Race is a difficult topic to discuss in our country. It always has been, and I do not see that changing any time soon.

I hesitated to place a toe into the swirling waters of the complex issue of race relations in the United States, but two things happened last weekend that prompted me to jump in with both feet.

I attended the Purdue Northwest Sinai Forum Sunday where speaker Jason Riley spoke about “Race and Understanding,” and I watched Sunday professional football where the controversy surrounding the taking of a knee during the playing of the national anthem by professional footballer Colin Kaepernick, some time ago, escalated into a heated national discussion following remarks last Friday by our president.

Jason Riley is an American journalist and member of the Wall Street Journal editorial board. He is a senior fellow at the Manhattan Institute and frequently appears on the Journal Editorial Report, other Fox News programs and occasionally on C-SPAN.

He also is African American.

He discussed why many of the socioeconomic gains that blacks experienced in the first half of the 20th century wound up stalling or being reversed in the second half of the century because of the “politicizing” of the racial issues by the African American community itself and several other very provocative subjects.

That same day, the NFL released a statement while most team owners and players chose to show their support of currently unemployed quarterback Colin Kaepernick at various games. They took a knee, stood with arms linked or remained in the locker room during the playing of the national anthem.

Kaepernik’s original “protest” was to draw attention to the inequalities confronting black communities across our country and the policing practices that target those communities. While raising a flap initially, Kaepernick’s action had long since been pretty much ignored. It was the president’s comments that threw it back into the headlines.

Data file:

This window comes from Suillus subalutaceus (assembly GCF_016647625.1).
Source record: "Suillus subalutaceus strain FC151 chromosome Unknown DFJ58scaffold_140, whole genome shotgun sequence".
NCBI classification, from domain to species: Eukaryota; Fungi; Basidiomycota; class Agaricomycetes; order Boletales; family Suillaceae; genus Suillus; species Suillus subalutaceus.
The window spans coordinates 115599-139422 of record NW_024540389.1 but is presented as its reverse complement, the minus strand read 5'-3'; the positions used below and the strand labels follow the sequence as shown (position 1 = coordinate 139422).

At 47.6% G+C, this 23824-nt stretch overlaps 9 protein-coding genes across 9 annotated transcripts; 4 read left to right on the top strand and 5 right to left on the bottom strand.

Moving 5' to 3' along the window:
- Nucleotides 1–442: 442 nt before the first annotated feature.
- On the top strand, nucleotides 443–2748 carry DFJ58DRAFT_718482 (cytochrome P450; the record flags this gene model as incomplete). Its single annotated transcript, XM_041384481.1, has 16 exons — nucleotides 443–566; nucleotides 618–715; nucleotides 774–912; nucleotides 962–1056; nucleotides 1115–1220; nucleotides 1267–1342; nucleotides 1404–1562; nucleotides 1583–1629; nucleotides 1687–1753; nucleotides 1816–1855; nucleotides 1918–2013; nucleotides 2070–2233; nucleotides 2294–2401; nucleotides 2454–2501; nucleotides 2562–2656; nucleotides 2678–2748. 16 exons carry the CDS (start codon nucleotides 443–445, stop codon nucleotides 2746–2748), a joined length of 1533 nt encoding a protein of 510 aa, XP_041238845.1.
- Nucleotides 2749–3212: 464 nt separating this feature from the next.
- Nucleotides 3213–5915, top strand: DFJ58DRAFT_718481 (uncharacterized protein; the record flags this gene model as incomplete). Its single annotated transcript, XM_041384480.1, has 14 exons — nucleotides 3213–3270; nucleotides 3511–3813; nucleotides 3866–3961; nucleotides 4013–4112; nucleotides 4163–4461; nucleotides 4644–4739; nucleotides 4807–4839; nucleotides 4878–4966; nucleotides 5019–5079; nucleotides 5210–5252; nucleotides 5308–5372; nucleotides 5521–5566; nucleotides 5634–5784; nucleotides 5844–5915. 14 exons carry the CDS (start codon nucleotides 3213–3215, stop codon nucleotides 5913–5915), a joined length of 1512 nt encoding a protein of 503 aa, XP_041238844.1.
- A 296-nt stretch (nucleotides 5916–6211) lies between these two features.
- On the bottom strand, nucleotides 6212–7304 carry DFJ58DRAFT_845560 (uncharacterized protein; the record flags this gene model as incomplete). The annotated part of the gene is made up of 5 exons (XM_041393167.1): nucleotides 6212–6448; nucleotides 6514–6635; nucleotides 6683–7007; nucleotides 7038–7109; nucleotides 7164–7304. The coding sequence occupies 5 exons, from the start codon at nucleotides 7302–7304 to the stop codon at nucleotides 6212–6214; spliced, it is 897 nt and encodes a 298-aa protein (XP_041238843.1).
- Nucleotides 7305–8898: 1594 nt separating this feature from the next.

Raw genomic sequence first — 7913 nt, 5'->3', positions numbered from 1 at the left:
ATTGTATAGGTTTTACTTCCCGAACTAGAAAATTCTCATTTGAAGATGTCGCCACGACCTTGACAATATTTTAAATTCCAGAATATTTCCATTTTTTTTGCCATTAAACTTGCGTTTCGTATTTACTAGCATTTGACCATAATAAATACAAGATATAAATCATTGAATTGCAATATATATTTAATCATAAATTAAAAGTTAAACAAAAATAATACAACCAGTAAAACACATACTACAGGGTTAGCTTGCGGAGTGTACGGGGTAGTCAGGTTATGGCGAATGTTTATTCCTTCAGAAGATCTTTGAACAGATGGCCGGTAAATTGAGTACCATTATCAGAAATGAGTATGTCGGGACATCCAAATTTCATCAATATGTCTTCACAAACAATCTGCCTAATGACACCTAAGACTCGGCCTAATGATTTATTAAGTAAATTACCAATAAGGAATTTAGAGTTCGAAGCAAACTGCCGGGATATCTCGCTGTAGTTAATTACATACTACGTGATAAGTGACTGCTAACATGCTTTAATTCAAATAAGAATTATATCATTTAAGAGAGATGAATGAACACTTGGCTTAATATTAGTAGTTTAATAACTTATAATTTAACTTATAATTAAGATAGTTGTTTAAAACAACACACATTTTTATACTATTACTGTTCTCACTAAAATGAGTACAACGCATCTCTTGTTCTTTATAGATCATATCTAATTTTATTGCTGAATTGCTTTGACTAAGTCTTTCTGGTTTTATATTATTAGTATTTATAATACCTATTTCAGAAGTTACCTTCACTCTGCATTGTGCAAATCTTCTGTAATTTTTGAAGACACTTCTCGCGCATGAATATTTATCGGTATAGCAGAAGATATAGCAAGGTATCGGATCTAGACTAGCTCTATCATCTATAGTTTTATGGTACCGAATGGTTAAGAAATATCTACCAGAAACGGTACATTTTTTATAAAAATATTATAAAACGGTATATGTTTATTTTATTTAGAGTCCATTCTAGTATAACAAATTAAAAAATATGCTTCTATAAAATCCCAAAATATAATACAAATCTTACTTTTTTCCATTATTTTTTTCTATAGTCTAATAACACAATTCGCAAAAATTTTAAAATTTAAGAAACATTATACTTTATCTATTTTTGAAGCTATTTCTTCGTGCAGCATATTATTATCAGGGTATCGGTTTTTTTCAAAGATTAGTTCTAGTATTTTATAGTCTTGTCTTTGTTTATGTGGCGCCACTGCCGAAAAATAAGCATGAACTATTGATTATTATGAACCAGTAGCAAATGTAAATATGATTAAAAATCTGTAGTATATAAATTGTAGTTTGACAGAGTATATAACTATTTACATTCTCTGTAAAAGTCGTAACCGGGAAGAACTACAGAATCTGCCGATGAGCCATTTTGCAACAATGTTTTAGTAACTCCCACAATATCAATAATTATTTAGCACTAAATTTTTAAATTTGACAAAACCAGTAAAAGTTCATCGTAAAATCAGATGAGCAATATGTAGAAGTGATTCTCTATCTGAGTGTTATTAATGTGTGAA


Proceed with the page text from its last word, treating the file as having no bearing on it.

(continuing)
My two activities on Sunday, attending the Forum and watching pro football, proved to be very provocative. Jason Riley voiced his opinion that the African American community itself is largely responsible for much of their plight today, and the world of football showed support of Colin Kaepernick’s taking a knee to spotlight that same plight. Theories, statements and actions by individuals practicing their constitutional right to free speech can be divisive.

But is the ensuing discussion not valuable?

I have yet to hear the "Star-Spangled Banner" without that oh-so familiar tinge of pride running up my spine — pride that we live in a nation where we are free to express our opinions, free to disagree and discuss.

I am an unabashed patriot, but that stops me not. It actually mandates that I allow the expression of other points of view.

In my opinion, United States citizens have the right to peacefully express their opinions on race or any other topic.

But there is an enormous difference between what we can or cannot do and what we should or should not do.

Wendy J. Levenfeld is a published novelist, playwright and columnist from Chesterton. Send comments to wendylevenfeld@gmail.com. The opinions are the writer’s.

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